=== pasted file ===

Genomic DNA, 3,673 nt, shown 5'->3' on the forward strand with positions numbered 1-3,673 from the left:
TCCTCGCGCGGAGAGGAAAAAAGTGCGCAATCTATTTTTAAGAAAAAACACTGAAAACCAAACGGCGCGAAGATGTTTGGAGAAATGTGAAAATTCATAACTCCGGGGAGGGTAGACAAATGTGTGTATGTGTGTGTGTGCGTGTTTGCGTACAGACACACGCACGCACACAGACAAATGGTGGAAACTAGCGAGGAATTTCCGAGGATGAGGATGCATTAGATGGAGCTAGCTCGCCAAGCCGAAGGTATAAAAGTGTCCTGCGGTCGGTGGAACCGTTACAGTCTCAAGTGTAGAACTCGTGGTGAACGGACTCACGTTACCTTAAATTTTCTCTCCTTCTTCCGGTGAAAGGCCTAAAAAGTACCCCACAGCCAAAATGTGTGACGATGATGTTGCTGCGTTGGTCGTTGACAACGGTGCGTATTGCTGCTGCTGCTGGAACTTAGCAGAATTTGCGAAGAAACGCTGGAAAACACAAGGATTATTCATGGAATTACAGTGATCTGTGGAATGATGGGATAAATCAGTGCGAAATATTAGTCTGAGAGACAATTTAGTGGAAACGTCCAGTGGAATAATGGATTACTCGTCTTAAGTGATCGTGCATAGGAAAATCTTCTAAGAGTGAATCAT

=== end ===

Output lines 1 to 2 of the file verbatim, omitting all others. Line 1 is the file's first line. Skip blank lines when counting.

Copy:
Genomic DNA, 3,673 nt, shown 5'->3' on the forward strand with positions numbered 1-3,673 from the left:
TCCTCGCGCGGAGAGGAAAAAAGTGCGCAATCTATTTTTAAGAAAAAACACTGAAAACCAAACGGCGCGAAGATGTTTGGAGAAATGTGAAAATTCATAACTCCGGGGAGGGTAGACAAATGTGTGTATGTGTGTGTGTGCGTGTTTGCGTACAGACACACGCACGCACACAGACAAATGGTGGAAACTAGCGAGGAATTTCCGAGGATGAGGATGCATTAGATGGAGCTAGCTCGCCAAGCCGAAGGTATAAAAGTGTCCTGCGGTCGGTGGAACCGTTACAGTCTCAAGTGTAGAACTCGTGGTGAACGGACTCACGTTACCTTAAATTTTCTCTCCTTCTTCCGGTGAAAGGCCTAAAAAGTACCCCACAGCCAAAATGTGTGACGATGATGTTGCTGCGTTGGTCGTTGACAACGGTGCGTATTGCTGCTGCTGCTGGAACTTAGCAGAATTTGCGAAGAAACGCTGGAAAACACAAGGATTATTCATGGAATTACAGTGATCTGTGGAATGATGGGATAAATCAGTGCGAAATATTAGTCTGAGAGACAATTTAGTGGAAACGTCCAGTGGAATAATGGATTACTCGTCTTAAGTGATCGTGCATAGGAAAATCTTCTAAGAGTGAATCAT